As business leaders grow their companies, corporate assets should always be top of mind.
As such, business leaders should be implementing IT policies early on, in order to set standards and expectations for employees when it comes to the use of corporate technology and managing corporate data.
In parts one and two of this three-part series, I rolled out a playbook on when companies should hire their first “IT” consultant and what to keep in mind when appointing a CIO. In this third and final part of the IT Lifecycle series, I’ll discuss when companies should start rolling out formal IT policies and how to do so.
In the case of Joe Smith, the CEO of Joe’s Widget Shop, his software startup business is expanding, requiring him to make significant IT investments for his employees. He has now set up an office network and has purchased laptops for each one of his employees. Joe is now evaluating when and how to build out more formal IT policies to set rules and standards for his employees.
When to Rollout Formal IT Policies
The emergence of new laws, technologies, regulations, and operational or compliance needs are all policy development triggers, but it’s important to consider that part of the “when” question can be industry specific, and not solely dependent on headcount. For example, a large construction company that has few employees in the office and most of its employees out in the field probably doesn’t need the same types of IT policies as Joe’s Widget Shop, which is a small tech company with employees on computers all day long.
When implementing formal IT policies, it’s important for Joe to specify the structure and criteria for how each IT policy, guideline or standard should be categorised. Joe should also outline a process for initiating, reviewing, approving and revising IT policies. This includes having a plan in place to manage ongoing roles and responsibilities associated with IT policy development and maintenance.
One common mistake to avoid is repurposing previous examples of IT and security policies found online or “borrowed” from a previous job. Instead, it is important for Joe to take the time to create a custom policy, which aligns with the needs of his particular business.
How to Lay Down the Law
Without written policies, there are no standards to reference. It’s important for Joe to note that policies should clearly define “acceptable use” for both company-owned and employee-owned technology.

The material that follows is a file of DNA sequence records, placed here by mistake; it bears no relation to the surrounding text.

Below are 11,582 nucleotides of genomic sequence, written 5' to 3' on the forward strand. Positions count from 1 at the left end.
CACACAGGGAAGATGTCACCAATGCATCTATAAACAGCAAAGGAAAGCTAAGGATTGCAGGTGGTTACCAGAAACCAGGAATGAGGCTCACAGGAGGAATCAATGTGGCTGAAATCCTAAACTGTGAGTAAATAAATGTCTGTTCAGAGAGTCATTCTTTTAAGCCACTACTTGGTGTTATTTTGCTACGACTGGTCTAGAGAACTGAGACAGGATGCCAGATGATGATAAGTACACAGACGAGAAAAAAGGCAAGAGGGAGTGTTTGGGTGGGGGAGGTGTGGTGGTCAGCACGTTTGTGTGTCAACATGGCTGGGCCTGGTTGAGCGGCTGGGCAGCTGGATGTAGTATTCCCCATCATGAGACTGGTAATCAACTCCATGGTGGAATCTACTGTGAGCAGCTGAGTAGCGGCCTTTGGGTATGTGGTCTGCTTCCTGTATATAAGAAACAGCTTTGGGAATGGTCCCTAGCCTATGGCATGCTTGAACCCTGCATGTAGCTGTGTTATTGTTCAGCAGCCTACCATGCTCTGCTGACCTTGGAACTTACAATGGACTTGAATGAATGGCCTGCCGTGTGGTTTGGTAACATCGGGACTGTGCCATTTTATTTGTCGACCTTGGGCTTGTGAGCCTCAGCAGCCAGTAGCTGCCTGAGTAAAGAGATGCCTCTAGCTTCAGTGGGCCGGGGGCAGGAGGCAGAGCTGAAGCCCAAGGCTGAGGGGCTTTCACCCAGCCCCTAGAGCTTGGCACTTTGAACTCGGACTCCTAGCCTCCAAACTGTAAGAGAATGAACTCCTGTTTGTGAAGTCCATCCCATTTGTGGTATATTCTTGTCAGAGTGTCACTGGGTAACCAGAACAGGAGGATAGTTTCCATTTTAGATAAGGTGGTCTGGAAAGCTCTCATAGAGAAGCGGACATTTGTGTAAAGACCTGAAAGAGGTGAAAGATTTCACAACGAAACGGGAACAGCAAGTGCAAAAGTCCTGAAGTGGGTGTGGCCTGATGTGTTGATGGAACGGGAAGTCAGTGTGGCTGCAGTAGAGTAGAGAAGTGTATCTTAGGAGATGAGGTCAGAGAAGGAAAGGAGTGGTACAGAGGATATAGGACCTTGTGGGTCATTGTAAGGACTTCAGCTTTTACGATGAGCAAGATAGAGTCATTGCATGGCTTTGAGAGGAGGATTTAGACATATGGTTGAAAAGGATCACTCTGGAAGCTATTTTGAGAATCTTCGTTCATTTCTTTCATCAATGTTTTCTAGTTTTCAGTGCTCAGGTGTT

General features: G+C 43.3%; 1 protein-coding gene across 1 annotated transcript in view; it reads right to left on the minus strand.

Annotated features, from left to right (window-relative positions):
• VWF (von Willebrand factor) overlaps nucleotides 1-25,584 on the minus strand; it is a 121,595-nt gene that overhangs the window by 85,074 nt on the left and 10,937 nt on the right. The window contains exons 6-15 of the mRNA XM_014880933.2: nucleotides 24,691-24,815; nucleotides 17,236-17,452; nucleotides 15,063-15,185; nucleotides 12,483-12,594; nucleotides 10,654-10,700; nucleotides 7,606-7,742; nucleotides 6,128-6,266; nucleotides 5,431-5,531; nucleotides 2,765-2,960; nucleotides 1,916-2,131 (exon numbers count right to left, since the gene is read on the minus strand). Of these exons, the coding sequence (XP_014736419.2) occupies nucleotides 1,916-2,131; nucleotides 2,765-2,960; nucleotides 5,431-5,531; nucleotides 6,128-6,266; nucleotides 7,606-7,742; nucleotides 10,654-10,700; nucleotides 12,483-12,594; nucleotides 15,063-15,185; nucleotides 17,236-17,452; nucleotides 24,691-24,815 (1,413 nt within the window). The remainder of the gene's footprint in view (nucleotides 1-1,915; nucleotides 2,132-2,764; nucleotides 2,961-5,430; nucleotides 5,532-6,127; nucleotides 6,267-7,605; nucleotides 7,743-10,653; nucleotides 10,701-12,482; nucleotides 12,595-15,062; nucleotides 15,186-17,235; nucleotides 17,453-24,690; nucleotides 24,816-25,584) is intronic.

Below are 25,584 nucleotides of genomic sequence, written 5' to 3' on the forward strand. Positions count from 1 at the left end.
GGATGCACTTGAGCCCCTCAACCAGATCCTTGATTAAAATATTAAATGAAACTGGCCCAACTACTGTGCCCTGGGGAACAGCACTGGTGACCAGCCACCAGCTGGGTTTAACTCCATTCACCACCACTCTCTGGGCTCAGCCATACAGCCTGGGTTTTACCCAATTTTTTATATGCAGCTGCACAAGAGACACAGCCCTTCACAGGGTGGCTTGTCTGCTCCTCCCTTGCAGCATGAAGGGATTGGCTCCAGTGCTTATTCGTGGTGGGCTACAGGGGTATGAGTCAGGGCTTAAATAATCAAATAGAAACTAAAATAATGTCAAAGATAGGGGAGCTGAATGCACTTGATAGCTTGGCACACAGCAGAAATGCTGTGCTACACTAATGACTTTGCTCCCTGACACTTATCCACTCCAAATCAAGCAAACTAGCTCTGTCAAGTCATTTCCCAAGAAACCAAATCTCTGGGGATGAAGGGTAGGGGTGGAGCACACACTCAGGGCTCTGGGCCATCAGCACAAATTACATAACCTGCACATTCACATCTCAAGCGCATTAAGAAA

But just defining policies isn’t enough. It’s essential that Joe educates employees on the proper process and protocol for using corporate equipment and technology, and should also tie it into the overall security strategy of the organisation. When establishing IT policies, Joe should outline password requirements, levels of access, confidentiality, restricted third-party or shadow IT applications, and best practices for malware protection.
Instead of just listing out rules, Joe should also provide comprehensive guidelines for things like network configuration, onboarding new employees and setting permission levels for employees. There should also be guidelines outlining how to handle certain IT issues, specifying points of contact for employee technical support, maintenance, installation and long-term technology planning.
Finally, in order to ensure compliance among all employees, it’s important for Joe to communicate the reasoning behind these rules and structure. Employees will be more diligent about doing their part to be compliant, once they have better insight into the rationale and benefits behind such policies. Joe should stress that these rules are in place to protect the business and company assets.
Policies and procedures are often given little attention until something goes wrong, but there’s no reason to wait.
Avoid potentially costly problems by establishing clearly defined policies in advance of any mishaps so that you can help ensure that your organisation and its assets are secure and compliant.
Jonathan McCormick, COO of Intermedia